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Summer 2020

Empty Gutman

Illustration by Annie Wang

A Send-off, Then On to a New Reality

Lecturer Hadas Eidelman, Ed.D.’14, wrote this essay after the last in-person meeting of S030, Intermediate Statistics for Educational Research.

On the Thursday of the last week of in-person class meetings (March 12), I asked students in my stats class whether this would be their last class before the school shifted online, and most of them said that it was. I was already planning for some sort of closure to our experience, but it was sobering nonetheless to realize that for most of the students there, this was a very poignant turning point in their lives.

Matt Miller, dean for teaching and learning, had encouraged faculty to spend class time that day checking in with students, so I had planned to start class talking about how everyone was doing with the transition. If we also got some stats content in, then great, but we wouldn’t worry if we didn’t (and we didn’t). We had each person share:

- One thing they were nervous or worried about as we shift to online learning;

- One hope they had for this experience; and

- An intention or idea about how to support themselves or each other as we all go through this.

It was one of the most beautiful and powerful experiences I’ve had.

Some students cried and shared personal fears for loved ones, themselves, and for society.

They expressed disappointment at how their year here was not going to end the way they had thought it would. They acknowledged that there was room to grieve this loss, despite the concern that doing so might seem almost selfish or be in tension with the knowledge that we are all making a sacrifice in order to protect those more vulnerable than us.

They talked about the need to be kind and forgiving to one another and ourselves and to respect each other’s fears and worries.

They were hopeful that maybe some good would come of this, and that as a society we might reevaluate our priorities.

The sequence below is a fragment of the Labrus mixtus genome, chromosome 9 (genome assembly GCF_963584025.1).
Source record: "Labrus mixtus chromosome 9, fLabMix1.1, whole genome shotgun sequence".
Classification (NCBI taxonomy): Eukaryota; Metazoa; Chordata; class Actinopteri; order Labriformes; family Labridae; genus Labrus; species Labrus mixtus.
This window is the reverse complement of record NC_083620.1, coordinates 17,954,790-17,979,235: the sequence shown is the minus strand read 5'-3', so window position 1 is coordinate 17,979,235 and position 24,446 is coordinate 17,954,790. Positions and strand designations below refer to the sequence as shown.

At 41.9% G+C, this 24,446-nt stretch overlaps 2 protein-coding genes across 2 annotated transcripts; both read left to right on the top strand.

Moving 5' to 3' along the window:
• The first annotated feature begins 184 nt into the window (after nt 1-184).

They talked about how this may seem unprecedented for many of us, but that there are groups of people who have been experiencing this sort of upheaval, fear for safety, geographic displacement, and other related circumstances as a way of being for a long time. They expressed both anger that it takes something like this for many people to take notice, and also hope that society will listen to the wisdom of those who have been ignored.

We did not do one bit of stats (although we did walk through a visual of flattening the epidemic curve and related the exponential spread of COVID-19 to the logarithms we’d — ironically — been studying in that unit). But it was a profoundly powerful experience that was cathartic and served as a bridge between our in-class learning and our move online. A few students were actually joining us virtually via Zoom during that last class, already in their safe places, and I think (minus some minor technological glitches) the experience of hearing their worries, hopes, and intentions was reassuring for all of us as a model of the connectedness we could hold onto as we stepped into this unknown.

I think that all of us in that S030 classroom — the students, our teaching fellows Jane and Rosa, and myself — were fundamentally in an experiential place where building connection and addressing our collective wellbeing seemed necessary. Not getting through the slides seemed small compared to the potential disengagement that could have resulted from not establishing our connectedness in a grounded and vulnerable way ahead of this shift. It was a powerful reminder of the centrality of relationships that always sits at the heart of teaching and learning.

After everyone had spoken, I wanted to share handwritten cards prepared for the students. The message was the same in each: thanking them for being a part of this course; thanking them for unexpectedly being a part of this new and unfamiliar experience we will share; letting them know that even though we’re disappointed, we’re also looking forward to finding new ways to be together.

Instead of just handing out the cards, it seemed more fitting to call each person’s name separately. Someone joked that it might be the closest they would get to a graduation, and it turned into a beautiful, campy, pseudo-ceremony. I’d call someone’s name, their classmates would cheer for them, we’d bump elbows, and then onto the next one. I think we all needed it.